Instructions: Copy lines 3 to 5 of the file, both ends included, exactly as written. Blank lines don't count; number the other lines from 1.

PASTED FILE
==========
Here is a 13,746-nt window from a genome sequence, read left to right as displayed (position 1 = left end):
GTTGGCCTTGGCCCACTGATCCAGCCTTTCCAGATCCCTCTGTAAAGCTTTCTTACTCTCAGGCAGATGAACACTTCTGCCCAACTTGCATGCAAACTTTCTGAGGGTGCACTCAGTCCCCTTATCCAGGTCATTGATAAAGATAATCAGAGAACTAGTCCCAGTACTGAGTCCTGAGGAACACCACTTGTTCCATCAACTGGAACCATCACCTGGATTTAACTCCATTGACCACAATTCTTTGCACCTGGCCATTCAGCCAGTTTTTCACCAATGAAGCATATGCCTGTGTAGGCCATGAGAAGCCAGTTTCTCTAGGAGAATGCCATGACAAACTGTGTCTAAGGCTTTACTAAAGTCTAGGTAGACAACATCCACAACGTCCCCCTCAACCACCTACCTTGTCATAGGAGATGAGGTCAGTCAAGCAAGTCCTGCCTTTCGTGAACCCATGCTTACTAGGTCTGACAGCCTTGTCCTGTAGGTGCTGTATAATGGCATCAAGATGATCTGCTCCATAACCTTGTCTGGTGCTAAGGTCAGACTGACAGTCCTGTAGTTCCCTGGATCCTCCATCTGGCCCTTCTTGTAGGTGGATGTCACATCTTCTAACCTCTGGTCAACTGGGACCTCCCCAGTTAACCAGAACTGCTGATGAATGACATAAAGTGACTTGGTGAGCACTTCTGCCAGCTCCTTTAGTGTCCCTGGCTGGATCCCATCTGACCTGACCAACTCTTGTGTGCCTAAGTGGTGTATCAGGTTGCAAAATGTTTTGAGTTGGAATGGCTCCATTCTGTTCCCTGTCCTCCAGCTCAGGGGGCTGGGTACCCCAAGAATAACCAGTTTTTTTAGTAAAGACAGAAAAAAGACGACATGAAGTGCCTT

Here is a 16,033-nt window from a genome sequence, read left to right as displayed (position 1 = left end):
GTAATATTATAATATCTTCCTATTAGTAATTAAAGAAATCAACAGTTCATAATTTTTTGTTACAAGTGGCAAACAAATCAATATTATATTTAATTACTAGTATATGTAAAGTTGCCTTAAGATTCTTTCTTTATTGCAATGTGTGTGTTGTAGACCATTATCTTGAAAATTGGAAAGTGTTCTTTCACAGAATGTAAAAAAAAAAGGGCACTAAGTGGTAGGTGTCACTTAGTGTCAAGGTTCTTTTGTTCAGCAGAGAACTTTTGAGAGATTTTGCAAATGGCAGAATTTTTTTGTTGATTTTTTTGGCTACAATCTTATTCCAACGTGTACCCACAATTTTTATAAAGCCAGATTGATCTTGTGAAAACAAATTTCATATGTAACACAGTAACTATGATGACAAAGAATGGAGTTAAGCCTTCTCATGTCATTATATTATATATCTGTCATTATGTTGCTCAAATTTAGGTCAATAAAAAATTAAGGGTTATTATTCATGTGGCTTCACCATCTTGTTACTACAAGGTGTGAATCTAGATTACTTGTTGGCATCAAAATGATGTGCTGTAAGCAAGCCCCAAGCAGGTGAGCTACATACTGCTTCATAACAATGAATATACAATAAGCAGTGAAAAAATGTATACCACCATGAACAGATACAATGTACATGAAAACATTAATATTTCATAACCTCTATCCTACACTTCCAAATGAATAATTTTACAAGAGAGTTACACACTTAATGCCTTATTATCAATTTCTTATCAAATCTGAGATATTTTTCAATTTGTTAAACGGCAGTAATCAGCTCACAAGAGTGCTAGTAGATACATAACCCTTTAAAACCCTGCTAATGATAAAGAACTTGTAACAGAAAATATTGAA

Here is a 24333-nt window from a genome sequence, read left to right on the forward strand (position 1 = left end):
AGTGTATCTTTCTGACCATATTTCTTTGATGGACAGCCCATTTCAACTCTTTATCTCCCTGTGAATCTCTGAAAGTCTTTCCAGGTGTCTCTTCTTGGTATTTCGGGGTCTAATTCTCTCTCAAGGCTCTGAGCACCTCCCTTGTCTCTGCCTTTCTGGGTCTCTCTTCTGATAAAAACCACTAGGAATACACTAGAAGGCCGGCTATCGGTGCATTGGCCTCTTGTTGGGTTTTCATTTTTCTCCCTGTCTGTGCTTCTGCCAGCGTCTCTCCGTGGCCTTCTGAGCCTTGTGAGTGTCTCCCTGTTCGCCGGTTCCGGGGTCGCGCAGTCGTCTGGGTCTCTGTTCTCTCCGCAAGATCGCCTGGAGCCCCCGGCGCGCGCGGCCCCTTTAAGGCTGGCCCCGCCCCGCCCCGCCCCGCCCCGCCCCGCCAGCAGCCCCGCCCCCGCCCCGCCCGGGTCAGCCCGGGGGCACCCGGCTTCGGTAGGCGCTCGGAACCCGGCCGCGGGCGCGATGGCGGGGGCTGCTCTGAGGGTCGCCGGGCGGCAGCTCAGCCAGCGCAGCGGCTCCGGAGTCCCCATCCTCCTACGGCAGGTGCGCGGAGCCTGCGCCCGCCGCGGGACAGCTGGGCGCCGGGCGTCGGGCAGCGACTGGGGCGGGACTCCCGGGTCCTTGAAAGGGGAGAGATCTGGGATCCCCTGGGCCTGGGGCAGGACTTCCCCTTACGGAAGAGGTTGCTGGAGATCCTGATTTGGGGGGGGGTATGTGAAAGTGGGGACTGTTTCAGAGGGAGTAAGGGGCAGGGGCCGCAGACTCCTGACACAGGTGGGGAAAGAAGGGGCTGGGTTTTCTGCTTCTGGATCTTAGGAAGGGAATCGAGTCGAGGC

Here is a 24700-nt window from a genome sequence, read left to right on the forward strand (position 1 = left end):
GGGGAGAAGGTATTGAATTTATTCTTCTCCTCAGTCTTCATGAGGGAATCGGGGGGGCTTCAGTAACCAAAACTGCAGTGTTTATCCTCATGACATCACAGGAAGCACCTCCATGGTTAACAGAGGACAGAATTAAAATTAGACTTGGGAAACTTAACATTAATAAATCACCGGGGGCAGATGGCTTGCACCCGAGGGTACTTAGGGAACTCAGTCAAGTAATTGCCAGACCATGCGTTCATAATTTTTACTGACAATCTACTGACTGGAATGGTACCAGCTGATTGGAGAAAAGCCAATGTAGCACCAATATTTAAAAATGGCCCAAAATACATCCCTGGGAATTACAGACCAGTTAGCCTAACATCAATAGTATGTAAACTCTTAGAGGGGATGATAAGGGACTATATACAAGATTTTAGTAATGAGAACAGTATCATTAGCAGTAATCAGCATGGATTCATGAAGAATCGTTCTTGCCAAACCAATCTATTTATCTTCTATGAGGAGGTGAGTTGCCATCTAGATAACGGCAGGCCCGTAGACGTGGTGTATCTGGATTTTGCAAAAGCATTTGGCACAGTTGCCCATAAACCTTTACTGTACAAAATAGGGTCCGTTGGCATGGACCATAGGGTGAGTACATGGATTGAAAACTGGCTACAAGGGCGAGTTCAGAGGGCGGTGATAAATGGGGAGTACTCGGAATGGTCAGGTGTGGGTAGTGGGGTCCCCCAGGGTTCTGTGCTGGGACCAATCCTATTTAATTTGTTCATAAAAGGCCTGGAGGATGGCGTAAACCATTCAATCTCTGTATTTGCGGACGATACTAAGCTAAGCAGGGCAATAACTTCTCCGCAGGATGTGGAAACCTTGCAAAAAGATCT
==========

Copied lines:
Here is a 16,033-nt window from a genome sequence, read left to right as displayed (position 1 = left end):
GTAATATTATAATATCTTCCTATTAGTAATTAAAGAAATCAACAGTTCATAATTTTTTGTTACAAGTGGCAAACAAATCAATATTATATTTAATTACTAGTATATGTAAAGTTGCCTTAAGATTCTTTCTTTATTGCAATGTGTGTGTTGTAGACCATTATCTTGAAAATTGGAAAGTGTTCTTTCACAGAATGTAAAAAAAAAAGGGCACTAAGTGGTAGGTGTCACTTAGTGTCAAGGTTCTTTTGTTCAGCAGAGAACTTTTGAGAGATTTTGCAAATGGCAGAATTTTTTTGTTGATTTTTTTGGCTACAATCTTATTCCAACGTGTACCCACAATTTTTATAAAGCCAGATTGATCTTGTGAAAACAAATTTCATATGTAACACAGTAACTATGATGACAAAGAATGGAGTTAAGCCTTCTCATGTCATTATATTATATATCTGTCATTATGTTGCTCAAATTTAGGTCAATAAAAAATTAAGGGTTATTATTCATGTGGCTTCACCATCTTGTTACTACAAGGTGTGAATCTAGATTACTTGTTGGCATCAAAATGATGTGCTGTAAGCAAGCCCCAAGCAGGTGAGCTACATACTGCTTCATAACAATGAATATACAATAAGCAGTGAAAAAATGTATACCACCATGAACAGATACAATGTACATGAAAACATTAATATTTCATAACCTCTATCCTACACTTCCAAATGAATAATTTTACAAGAGAGTTACACACTTAATGCCTTATTATCAATTTCTTATCAAATCTGAGATATTTTTCAATTTGTTAAACGGCAGTAATCAGCTCACAAGAGTGCTAGTAGATACATAACCCTTTAAAACCCTGCTAATGATAAAGAACTTGTAACAGAAAATATTGAA

Here is a 24333-nt window from a genome sequence, read left to right on the forward strand (position 1 = left end):